I recently attended a conference in Charleston, South Carolina, of development and public relations professionals from Southern Baptist child care agencies. One of the speakers at that conference was Rev. Anthony Thompson, pastor of Holy Trinity Reformed Episcopal Church of Charleston. That name may sound familiar to you.
On June 17, 2015, Dylann Roof, a young white man, attended the Wednesday evening Bible study at the predominantly black Emanuel AME Church in Charleston. An hour later, Roof pulled a concealed weapon and killed nine African-Americans as they prayed, including Myra Thompson, the wife of Rev. Thompson. This story soon reverberated around the world.
Thompson told us about that fateful night and the aftermath. After Roof was arrested, his bond hearing was open to the public. The courtroom was packed with grieving and angry family and church members. When the judge asked for comments from the family members of the victims, Thompson admitted he didn’t want to say anything. He just wanted to grieve alone.
But Thompson found himself standing up to address the court. His words stunned the world. “Son, I forgive you and my family forgives you. But we would like you to take this opportunity to repent! Repent and confess, and give your life to the One who matters the most: Christ! So that He can change it and change your ways. And no matter what happens to you, you will be okay. Do that, and you will be better off than you are right now.”
Thompson concluded by saying, “after I did that, I experienced God’s love! I experienced peace! For the first time, I knew and understood what it meant and felt like to experience the “…peace of God, which passeth all understanding, shall keep your hearts and minds through Christ Jesus” (Philippians 4:7). God’s love freed my heart, soul and body of the burden of bitterness and anger. God healed me from the inside out. He took away all my burdens and granted me His peace!”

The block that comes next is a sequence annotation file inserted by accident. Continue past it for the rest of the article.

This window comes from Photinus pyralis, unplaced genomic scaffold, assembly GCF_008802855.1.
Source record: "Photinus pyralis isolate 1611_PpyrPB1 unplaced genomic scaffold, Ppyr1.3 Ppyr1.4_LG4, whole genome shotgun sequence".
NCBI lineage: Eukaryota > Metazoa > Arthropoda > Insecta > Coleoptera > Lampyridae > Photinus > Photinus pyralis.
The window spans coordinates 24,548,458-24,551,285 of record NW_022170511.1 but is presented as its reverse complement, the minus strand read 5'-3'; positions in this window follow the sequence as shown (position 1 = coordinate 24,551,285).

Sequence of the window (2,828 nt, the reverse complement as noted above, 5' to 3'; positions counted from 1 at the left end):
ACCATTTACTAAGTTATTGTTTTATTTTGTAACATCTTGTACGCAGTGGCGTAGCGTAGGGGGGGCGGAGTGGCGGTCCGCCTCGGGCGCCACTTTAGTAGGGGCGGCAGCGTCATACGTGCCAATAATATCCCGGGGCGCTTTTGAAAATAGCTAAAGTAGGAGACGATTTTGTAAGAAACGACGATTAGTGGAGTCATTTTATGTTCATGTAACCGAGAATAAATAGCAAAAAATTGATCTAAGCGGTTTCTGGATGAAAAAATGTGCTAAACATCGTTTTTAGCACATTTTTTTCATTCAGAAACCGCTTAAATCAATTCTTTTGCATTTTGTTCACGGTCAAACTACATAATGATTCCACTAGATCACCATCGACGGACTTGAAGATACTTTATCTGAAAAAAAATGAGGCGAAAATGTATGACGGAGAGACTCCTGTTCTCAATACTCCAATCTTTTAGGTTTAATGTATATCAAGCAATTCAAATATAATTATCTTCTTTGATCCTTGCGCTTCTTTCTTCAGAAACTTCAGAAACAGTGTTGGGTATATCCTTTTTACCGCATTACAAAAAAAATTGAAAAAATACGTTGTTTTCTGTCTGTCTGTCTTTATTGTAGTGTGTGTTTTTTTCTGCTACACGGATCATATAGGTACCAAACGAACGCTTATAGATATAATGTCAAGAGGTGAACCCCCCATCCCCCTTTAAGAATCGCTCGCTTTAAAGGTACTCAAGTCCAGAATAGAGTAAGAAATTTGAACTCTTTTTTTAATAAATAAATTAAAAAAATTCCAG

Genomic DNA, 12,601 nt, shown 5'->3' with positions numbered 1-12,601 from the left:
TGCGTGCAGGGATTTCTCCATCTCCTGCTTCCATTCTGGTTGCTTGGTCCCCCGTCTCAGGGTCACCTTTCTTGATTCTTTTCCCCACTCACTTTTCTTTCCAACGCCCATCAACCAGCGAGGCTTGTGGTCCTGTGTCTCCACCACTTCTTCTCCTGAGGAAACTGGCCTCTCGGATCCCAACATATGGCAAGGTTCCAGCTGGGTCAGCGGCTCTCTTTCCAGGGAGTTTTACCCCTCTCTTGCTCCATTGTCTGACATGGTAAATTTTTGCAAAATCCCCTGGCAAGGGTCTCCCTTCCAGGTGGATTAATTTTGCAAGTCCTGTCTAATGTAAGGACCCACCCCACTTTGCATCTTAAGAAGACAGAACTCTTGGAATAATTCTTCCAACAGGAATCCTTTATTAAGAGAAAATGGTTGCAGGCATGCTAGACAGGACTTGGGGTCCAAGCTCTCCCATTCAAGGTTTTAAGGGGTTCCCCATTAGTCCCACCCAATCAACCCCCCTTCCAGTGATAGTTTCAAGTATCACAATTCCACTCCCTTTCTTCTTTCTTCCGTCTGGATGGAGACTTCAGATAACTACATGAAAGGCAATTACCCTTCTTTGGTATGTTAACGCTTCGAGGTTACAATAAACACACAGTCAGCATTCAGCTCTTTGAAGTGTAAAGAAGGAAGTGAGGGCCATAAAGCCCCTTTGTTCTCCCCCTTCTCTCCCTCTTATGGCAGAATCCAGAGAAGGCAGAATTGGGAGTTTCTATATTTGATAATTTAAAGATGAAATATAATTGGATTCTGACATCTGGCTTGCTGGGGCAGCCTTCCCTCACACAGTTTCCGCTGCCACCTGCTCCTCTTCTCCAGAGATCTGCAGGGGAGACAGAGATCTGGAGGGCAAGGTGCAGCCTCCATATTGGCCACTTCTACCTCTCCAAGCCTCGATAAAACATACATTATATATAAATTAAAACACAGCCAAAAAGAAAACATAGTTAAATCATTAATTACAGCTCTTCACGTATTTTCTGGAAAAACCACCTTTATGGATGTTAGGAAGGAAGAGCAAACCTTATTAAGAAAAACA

Many in the church and community still struggle to understand Rev. Thompson’s deliberate choice to forgive the racist murderer. But as Charlestonians witnessed this incredible act of forgiveness, something significant happened. Instead of the expected racial riots in the aftermath of the shooting, black and white leaders and residents united, coming together peaceably and even showing acts of selfless love.
Those of us at the conference sat in silence as Thompson told this heart-wrenching story and were once again reminded of the power of forgiveness and redemption.
This is a power that the children and teenagers at Missouri Baptist Children’s Home are told about on an almost-daily basis. Our kids are often bound by the events that have happened in their young lives. Many have been abused – physically, sexually and emotionally. They are full of anger, resentment and hopelessness. That is why we say that MBCH is a place for hope, healing and restoration.
While we teach our children about the love of God and the hope that only comes through faith in Jesus Christ, we also teach them that they cannot move beyond their past without forgiving those who have hurt and betrayed them. Honestly, just as many Charlestonians struggle to understand how Rev. Thompson and his family could forgive a murderer, our children struggle with giving forgiveness to those who do not deserve it.
Some of the most common questions our staff hear from our children is, “Can God really forgive me? Can God really set me free? Can God get my life to the place where I can forgive and get rid of all this anger?” They say things like “Horrible people have done horrible things to me in my life and I want to hate them. Can God forgive me for that?”
But when they understand how God can forgive the sins of the people who sent His Son to the cross, they begin to let go of their bitterness and slowly begin to offer forgiveness of their own. It is always gratifying when one of our kids comes to us and says, “I’ve learned about forgiveness and I’m forgiving my father (or mother) for the abuse.” And when they do that, it is like a big weight has been lifted off of them.
Healing begins when we can learn to forgive.